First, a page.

Effectiveness of vocabulary interventions for individuals with Down syndrome, what can we learn, what’s missing, and where next?

During the process of scanning abstracts from our literature search on vocabulary interventions for children with Down syndrome, we are finding patterns with regards to the types of inclusion criteria not tending to be met; preventing us from including various articles in our review on this topic. While at the outset, we had expected to find a relatively small number of hits meeting all our inclusion criteria, we are finding even fewer than expected. The reason for the lack of articles being included is due to various reasons, but in particular to the lack of control groups in many of the studies in this area, and also due to the lack of studies specifically targeting vocabulary in children with Down syndrome. It is also worth noting that the only RCT that we are currently aware of involving vocabulary intervention for children with Down syndrome was itself primarily aiming to improve reading in children with Down syndrome. There is very little research assessing the effectiveness of vocabulary interventions for children with Down syndrome, and research in vocabulary-related areas is often lacking sufficient empirical quality to assess statistically whether the interventions are effective.

If we were to discard various inclusion criteria such that we could have more articles meet our criteria and enough to carry out a meta-analysis, this would reduce the quality and relevance of what goes into the meta-analysis and that in turn would simply be reflected in the quality and clarity of the meta-analysis results, and the conclusions and implications of those overall results. Such results would be of little value to those attempting to assess what is effective for improving vocabulary, and future directions. What we can do at this stage however, is carry out a systematic literature review on the various articles out there to get a grasp on the current state of the intervention literature and what may have theoretical relevance for future intervention approaches, as well as to consider the effectiveness of those very few studies in the area that do meet all or most of the inclusion criteria.  

Of course, interventions tend to be a fairly large investment of time and resources, with pre-tests, post-tests and various treatments. It is also worth keeping in mind the importance of well-researched theory behind the domain being trained, prior to the training itself being carried out. With regards to vocabulary, it is clearly an area that needs to be targeted in Down syndrome. Language generally, is often an area of weakness in individuals with Down syndrome, tending to be reported as delayed and below individuals’ other cognitive abilities.  While vocabulary has often been suggested to be a strength in children with Down syndrome compared to other areas of language that children tend to find particularly difficult e.g., grammar, it is important to note that vocabulary seems to be a bottleneck to develop other language skills, reading skills and social skills. Therefore improving vocabulary is a valuable goal. We also know that children with Down syndrome are likely to have poorer abilities to express vocabulary, relative to stronger vocabulary comprehension. Vocabulary interventions for those with Down syndrome need to use approaches specific to the needs of these children and consider their various strengths and weakness. It is important that children with Down syndrome feel engaged and motivated to participate in interventions that are aimed at them. We can also look to the findings of interventions that appear to work for typically developing children, or other populations, and explore areas related to vocabulary, and consider how these may be relevant or adapted for those with Down syndrome in order to develop an intervention that may succeed in improving vocabulary for them. One possibility that we have yet to explore is that there have been vocabulary interventions carried out that have not been published, e.g. because of null-results. We will attempt to find out about any unpublished cases to provide a full picture of types of vocabulary intervention research being carried out in the Down syndrome population.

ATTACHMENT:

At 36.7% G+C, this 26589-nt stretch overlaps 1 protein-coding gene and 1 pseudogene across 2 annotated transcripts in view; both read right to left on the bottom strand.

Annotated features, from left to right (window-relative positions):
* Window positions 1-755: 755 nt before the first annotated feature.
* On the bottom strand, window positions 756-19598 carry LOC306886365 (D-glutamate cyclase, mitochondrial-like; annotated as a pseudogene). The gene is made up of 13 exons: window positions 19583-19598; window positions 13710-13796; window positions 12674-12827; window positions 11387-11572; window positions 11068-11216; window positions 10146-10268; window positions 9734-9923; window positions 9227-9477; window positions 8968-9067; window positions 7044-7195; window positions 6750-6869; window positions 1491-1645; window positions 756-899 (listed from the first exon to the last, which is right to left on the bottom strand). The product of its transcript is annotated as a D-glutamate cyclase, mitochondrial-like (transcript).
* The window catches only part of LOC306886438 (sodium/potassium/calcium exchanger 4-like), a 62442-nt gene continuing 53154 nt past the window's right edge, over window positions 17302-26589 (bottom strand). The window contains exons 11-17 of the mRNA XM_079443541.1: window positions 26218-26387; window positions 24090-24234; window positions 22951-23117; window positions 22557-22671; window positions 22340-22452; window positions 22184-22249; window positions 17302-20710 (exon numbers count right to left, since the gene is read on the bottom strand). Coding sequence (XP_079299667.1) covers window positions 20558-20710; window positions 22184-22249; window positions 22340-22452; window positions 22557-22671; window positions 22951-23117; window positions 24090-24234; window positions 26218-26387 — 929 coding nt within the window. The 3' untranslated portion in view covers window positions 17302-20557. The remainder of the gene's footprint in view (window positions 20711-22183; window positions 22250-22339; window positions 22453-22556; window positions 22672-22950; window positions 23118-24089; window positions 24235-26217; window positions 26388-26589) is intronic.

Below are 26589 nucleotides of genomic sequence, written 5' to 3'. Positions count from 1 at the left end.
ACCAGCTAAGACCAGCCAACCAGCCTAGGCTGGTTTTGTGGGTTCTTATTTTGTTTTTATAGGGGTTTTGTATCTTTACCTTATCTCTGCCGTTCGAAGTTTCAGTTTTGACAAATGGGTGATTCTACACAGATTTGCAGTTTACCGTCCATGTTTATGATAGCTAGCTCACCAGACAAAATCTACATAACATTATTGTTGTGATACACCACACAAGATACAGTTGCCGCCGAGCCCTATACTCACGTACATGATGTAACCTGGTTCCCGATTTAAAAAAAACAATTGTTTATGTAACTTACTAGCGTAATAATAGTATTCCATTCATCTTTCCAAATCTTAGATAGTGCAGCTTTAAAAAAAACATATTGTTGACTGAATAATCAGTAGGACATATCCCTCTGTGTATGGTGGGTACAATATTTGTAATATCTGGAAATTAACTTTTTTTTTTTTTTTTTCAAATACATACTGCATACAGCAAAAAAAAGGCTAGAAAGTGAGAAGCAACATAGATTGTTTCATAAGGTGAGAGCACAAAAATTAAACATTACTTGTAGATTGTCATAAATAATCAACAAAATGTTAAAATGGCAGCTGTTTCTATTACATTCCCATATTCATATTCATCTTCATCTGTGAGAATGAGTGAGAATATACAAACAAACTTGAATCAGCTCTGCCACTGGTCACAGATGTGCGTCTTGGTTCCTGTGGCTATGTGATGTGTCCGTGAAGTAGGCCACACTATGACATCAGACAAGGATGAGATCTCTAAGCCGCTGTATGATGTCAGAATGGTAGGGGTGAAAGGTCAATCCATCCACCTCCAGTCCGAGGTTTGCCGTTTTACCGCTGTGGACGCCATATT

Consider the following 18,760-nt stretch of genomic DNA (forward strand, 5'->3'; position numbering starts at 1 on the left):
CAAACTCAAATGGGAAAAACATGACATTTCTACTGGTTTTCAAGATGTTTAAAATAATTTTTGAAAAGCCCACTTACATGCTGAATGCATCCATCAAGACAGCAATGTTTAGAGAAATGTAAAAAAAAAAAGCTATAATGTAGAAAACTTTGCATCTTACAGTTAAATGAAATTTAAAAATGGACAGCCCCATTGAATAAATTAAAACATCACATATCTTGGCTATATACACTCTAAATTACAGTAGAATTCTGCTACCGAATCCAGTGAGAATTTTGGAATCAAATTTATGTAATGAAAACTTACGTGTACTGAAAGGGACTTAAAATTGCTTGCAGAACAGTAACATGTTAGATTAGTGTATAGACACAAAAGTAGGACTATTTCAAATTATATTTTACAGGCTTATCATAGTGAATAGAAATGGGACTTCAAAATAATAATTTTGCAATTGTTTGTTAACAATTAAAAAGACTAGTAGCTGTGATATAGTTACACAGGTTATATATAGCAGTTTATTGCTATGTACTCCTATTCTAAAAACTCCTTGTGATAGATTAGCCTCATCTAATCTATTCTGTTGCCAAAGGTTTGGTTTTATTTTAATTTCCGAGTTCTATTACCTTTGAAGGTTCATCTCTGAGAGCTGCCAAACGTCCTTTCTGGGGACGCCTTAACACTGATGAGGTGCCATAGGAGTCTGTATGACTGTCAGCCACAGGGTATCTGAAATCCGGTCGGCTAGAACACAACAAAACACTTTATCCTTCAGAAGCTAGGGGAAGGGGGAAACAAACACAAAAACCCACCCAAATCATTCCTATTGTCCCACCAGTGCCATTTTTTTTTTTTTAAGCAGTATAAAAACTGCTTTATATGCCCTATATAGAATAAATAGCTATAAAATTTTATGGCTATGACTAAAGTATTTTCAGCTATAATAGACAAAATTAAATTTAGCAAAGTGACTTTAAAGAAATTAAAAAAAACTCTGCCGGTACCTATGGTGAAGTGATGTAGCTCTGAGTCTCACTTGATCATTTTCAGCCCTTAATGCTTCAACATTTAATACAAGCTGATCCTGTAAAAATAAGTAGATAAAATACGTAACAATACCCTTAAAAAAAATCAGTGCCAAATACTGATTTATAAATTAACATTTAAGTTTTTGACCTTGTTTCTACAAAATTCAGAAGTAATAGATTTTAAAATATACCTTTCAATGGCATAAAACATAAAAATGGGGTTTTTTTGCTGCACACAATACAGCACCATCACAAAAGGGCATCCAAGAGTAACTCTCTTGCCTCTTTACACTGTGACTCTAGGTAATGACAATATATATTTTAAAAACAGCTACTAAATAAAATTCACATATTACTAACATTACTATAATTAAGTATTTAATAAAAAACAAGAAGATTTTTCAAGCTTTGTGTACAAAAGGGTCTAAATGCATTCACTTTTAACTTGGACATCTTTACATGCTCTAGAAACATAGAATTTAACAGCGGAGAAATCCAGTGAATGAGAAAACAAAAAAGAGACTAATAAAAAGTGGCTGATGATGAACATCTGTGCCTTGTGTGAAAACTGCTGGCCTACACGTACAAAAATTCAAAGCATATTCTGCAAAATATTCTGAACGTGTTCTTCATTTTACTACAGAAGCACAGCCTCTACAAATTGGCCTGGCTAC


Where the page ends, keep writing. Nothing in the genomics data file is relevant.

With vocabulary such an important component of a child’s development it is an area that is deserving of attention, and we therefore feel positive about developing an RCT intervention in this area. It is apparent that more research is needed, and it is also worth us acknowledging of course that other domains as well as vocabulary are of course likely to be in need of empirical intervention research for those with Down syndrome. This research is needed for us to progress in the quality and success with which we educate children with Down syndrome in various areas.

Liz Smith & Kari-Anne Næss

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